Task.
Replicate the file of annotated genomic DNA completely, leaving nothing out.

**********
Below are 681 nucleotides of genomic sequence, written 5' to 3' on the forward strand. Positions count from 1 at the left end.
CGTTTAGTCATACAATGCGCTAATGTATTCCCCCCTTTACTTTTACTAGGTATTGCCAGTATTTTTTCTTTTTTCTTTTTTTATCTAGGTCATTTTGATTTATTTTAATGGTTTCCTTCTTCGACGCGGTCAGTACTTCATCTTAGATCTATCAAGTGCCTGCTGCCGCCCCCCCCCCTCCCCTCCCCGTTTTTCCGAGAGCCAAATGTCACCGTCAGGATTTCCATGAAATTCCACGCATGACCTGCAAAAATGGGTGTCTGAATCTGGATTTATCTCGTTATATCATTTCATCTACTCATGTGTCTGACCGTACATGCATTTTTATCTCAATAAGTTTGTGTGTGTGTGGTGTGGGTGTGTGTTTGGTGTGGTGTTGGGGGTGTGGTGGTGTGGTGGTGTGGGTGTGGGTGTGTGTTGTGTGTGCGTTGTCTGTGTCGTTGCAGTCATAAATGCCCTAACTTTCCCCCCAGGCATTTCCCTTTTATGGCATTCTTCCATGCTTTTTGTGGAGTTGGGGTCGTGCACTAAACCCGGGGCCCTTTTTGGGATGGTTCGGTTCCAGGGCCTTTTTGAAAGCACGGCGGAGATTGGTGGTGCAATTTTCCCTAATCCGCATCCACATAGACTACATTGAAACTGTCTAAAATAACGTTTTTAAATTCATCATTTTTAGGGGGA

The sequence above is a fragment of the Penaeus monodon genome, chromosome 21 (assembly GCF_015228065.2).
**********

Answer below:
Below are 681 nucleotides of genomic sequence, written 5' to 3' on the forward strand. Positions count from 1 at the left end.
CGTTTAGTCATACAATGCGCTAATGTATTCCCCCCTTTACTTTTACTAGGTATTGCCAGTATTTTTTCTTTTTTCTTTTTTTATCTAGGTCATTTTGATTTATTTTAATGGTTTCCTTCTTCGACGCGGTCAGTACTTCATCTTAGATCTATCAAGTGCCTGCTGCCGCCCCCCCCCCTCCCCTCCCCGTTTTTCCGAGAGCCAAATGTCACCGTCAGGATTTCCATGAAATTCCACGCATGACCTGCAAAAATGGGTGTCTGAATCTGGATTTATCTCGTTATATCATTTCATCTACTCATGTGTCTGACCGTACATGCATTTTTATCTCAATAAGTTTGTGTGTGTGTGGTGTGGGTGTGTGTTTGGTGTGGTGTTGGGGGTGTGGTGGTGTGGTGGTGTGGGTGTGGGTGTGTGTTGTGTGTGCGTTGTCTGTGTCGTTGCAGTCATAAATGCCCTAACTTTCCCCCCAGGCATTTCCCTTTTATGGCATTCTTCCATGCTTTTTGTGGAGTTGGGGTCGTGCACTAAACCCGGGGCCCTTTTTGGGATGGTTCGGTTCCAGGGCCTTTTTGAAAGCACGGCGGAGATTGGTGGTGCAATTTTCCCTAATCCGCATCCACATAGACTACATTGAAACTGTCTAAAATAACGTTTTTAAATTCATCATTTTTAGGGGGA

The sequence above is a fragment of the Penaeus monodon genome, chromosome 21 (assembly GCF_015228065.2).